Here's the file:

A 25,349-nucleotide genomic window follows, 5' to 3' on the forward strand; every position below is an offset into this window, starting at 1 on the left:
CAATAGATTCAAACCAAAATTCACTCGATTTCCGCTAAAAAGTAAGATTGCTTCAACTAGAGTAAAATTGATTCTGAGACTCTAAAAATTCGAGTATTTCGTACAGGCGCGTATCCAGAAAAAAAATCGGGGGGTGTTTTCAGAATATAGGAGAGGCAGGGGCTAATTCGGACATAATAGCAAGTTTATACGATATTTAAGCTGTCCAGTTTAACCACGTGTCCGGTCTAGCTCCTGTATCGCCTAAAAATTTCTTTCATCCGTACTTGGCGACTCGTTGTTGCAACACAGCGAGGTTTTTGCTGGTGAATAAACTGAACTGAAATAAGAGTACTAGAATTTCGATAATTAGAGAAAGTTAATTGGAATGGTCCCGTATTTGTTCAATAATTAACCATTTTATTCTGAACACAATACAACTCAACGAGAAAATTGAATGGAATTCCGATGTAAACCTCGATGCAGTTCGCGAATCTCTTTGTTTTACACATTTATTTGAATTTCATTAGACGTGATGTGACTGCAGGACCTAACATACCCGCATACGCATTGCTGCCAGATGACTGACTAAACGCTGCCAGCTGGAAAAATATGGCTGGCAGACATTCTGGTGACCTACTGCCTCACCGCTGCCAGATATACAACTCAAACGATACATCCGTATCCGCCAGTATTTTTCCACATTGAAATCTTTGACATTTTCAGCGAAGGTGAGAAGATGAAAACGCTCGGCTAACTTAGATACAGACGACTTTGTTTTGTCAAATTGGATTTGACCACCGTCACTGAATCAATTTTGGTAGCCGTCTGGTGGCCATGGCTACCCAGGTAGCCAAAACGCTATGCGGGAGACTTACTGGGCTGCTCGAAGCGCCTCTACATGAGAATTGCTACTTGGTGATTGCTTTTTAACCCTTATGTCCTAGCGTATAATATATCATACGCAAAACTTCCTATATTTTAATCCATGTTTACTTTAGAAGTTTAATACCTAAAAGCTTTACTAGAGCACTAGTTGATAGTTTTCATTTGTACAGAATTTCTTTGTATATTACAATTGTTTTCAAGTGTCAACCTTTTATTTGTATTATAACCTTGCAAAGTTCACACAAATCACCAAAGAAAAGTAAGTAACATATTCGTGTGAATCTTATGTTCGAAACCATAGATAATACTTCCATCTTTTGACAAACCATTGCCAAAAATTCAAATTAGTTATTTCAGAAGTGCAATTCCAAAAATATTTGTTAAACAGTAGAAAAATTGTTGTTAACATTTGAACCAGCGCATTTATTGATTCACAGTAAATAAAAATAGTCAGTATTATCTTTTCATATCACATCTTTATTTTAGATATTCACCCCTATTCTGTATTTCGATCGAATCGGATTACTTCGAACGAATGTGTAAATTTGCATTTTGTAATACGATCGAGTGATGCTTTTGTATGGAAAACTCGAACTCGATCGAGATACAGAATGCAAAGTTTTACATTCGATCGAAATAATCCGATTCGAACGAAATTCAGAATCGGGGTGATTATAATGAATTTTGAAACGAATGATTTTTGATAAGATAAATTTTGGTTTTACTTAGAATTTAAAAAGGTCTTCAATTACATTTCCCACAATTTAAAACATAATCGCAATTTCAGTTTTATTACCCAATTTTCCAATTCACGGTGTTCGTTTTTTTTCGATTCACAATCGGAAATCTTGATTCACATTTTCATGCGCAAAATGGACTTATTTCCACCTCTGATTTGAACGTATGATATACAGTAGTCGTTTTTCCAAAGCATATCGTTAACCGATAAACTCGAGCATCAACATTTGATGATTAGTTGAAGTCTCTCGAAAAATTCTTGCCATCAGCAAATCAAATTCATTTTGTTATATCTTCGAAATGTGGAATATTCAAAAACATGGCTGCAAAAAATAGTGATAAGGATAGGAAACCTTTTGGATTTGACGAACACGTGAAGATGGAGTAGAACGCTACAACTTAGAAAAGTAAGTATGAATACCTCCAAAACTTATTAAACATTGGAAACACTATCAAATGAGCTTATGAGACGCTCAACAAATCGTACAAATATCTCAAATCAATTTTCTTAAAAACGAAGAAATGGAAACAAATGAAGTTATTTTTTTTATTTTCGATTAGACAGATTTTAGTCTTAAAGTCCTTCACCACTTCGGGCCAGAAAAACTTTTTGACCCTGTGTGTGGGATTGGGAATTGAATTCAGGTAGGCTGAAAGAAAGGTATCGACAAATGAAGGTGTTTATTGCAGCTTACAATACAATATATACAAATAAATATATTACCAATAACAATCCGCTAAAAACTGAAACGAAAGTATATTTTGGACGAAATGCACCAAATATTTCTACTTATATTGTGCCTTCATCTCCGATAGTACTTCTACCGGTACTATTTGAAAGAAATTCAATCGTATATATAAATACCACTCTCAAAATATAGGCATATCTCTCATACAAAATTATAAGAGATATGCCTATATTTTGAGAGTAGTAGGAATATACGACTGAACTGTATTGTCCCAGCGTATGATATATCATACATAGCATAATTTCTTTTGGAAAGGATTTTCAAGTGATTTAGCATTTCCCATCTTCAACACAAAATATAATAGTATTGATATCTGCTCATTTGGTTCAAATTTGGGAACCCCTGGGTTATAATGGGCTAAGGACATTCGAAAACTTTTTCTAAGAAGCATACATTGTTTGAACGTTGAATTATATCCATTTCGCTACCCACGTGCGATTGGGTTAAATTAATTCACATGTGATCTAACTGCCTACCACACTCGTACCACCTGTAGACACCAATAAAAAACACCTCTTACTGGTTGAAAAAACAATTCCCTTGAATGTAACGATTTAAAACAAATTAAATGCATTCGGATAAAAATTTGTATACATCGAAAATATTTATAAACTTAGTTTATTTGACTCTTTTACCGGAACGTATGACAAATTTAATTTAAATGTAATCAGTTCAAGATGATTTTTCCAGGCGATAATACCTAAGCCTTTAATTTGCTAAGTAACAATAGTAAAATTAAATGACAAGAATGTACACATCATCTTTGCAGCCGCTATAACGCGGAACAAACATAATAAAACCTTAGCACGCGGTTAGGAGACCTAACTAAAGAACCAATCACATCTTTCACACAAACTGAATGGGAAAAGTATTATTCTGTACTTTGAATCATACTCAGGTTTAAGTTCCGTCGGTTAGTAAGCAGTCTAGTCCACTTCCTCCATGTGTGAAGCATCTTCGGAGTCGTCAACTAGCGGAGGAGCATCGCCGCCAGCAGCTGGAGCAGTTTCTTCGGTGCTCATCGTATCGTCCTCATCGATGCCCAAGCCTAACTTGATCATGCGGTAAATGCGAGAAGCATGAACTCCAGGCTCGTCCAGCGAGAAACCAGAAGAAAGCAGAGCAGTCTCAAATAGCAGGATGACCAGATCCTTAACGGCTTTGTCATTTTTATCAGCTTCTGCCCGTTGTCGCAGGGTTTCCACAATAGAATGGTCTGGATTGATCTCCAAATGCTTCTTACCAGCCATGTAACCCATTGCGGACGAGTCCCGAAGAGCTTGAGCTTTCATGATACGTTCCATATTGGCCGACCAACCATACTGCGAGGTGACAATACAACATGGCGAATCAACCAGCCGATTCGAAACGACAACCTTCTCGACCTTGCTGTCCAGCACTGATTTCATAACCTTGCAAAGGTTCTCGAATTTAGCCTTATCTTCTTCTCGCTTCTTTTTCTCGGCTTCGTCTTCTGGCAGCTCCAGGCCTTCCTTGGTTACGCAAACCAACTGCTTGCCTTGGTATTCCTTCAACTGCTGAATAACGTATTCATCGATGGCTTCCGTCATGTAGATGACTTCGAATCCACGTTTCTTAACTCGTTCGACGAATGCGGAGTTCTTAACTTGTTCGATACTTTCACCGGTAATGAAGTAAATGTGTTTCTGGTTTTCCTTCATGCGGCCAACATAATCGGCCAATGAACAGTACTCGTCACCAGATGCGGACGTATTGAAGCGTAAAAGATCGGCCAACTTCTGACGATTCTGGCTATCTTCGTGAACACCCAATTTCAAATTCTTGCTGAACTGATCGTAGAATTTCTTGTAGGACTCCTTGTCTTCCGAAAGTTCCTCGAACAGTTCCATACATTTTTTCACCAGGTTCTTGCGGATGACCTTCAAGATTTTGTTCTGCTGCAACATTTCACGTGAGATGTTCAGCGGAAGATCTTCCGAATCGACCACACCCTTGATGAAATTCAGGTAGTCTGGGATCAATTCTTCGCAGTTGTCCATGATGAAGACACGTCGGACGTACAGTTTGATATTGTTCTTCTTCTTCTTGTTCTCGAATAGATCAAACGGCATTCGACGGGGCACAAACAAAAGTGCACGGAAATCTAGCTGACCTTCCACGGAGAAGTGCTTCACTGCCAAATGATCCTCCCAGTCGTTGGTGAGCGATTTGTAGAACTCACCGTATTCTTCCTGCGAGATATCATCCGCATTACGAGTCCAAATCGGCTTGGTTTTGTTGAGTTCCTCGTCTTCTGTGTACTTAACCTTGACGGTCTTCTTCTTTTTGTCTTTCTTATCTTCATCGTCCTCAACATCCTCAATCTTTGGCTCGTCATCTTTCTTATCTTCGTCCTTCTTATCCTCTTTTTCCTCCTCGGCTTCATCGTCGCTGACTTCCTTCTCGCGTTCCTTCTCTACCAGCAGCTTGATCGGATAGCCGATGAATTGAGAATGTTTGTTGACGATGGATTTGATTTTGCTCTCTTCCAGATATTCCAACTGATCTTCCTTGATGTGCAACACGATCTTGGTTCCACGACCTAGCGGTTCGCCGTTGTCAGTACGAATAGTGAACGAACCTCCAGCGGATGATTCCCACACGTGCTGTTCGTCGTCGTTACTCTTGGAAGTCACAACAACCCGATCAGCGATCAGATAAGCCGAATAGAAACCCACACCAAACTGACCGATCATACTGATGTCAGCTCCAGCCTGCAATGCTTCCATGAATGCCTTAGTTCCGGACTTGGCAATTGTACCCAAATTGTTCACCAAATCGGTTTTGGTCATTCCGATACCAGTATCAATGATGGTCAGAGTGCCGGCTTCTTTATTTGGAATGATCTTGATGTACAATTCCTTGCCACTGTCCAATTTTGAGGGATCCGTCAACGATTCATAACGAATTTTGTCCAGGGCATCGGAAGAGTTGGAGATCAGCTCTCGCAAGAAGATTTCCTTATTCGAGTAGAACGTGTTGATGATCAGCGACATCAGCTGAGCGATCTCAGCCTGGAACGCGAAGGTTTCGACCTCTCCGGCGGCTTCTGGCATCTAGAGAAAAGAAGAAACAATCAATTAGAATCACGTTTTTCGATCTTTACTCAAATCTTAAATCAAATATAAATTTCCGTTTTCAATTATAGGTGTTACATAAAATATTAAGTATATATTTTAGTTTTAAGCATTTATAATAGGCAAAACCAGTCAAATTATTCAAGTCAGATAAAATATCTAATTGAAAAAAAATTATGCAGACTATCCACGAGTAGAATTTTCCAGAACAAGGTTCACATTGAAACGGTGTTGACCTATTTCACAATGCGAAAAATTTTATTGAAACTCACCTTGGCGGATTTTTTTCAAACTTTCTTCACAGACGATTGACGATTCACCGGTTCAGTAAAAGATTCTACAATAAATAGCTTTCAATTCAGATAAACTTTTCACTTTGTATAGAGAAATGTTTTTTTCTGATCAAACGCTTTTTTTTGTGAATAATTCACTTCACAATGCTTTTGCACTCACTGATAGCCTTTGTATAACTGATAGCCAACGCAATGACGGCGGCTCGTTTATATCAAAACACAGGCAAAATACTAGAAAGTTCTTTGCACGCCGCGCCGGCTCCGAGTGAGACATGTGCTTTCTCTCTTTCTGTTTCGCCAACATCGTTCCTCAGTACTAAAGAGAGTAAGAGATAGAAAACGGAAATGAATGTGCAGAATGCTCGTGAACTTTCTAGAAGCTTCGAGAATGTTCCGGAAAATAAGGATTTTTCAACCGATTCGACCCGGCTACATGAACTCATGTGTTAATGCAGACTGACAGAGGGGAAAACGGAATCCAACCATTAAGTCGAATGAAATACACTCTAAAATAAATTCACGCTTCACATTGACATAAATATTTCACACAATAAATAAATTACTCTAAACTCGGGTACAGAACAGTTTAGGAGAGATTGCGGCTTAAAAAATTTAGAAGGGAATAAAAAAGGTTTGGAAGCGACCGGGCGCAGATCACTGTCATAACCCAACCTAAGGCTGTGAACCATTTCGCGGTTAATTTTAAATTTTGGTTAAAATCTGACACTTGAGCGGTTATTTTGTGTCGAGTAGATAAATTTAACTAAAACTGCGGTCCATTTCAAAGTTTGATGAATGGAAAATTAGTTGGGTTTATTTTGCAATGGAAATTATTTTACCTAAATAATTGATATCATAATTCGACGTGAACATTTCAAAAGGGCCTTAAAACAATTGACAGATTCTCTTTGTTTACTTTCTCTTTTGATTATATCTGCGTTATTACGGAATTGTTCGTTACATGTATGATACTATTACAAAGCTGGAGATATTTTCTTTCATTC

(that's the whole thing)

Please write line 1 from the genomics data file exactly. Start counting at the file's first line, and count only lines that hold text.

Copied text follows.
A 25,349-nucleotide genomic window follows, 5' to 3' on the forward strand; every position below is an offset into this window, starting at 1 on the left: